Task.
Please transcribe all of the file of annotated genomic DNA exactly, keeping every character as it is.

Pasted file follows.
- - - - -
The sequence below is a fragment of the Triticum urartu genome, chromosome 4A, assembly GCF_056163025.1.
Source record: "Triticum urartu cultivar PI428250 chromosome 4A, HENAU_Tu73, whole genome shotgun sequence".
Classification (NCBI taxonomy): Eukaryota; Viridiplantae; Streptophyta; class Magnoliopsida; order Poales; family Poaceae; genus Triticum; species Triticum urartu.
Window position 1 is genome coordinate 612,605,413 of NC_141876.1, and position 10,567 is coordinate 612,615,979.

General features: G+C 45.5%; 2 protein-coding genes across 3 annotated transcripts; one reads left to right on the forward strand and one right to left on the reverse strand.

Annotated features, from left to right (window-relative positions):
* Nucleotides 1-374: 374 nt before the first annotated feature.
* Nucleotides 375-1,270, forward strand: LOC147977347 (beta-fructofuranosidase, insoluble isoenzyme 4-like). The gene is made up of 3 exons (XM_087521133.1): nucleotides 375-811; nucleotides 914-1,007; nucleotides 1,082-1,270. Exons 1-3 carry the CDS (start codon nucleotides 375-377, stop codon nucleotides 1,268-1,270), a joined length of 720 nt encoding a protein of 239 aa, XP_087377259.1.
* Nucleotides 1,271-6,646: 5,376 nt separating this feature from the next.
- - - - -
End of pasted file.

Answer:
The sequence below is a fragment of the Triticum urartu genome, chromosome 4A, assembly GCF_056163025.1.
Source record: "Triticum urartu cultivar PI428250 chromosome 4A, HENAU_Tu73, whole genome shotgun sequence".
Classification (NCBI taxonomy): Eukaryota; Viridiplantae; Streptophyta; class Magnoliopsida; order Poales; family Poaceae; genus Triticum; species Triticum urartu.
Window position 1 is genome coordinate 612,605,413 of NC_141876.1, and position 10,567 is coordinate 612,615,979.

General features: G+C 45.5%; 2 protein-coding genes across 3 annotated transcripts; one reads left to right on the forward strand and one right to left on the reverse strand.

Annotated features, from left to right (window-relative positions):
* Nucleotides 1-374: 374 nt before the first annotated feature.
* Nucleotides 375-1,270, forward strand: LOC147977347 (beta-fructofuranosidase, insoluble isoenzyme 4-like). The gene is made up of 3 exons (XM_087521133.1): nucleotides 375-811; nucleotides 914-1,007; nucleotides 1,082-1,270. Exons 1-3 carry the CDS (start codon nucleotides 375-377, stop codon nucleotides 1,268-1,270), a joined length of 720 nt encoding a protein of 239 aa, XP_087377259.1.
* Nucleotides 1,271-6,646: 5,376 nt separating this feature from the next.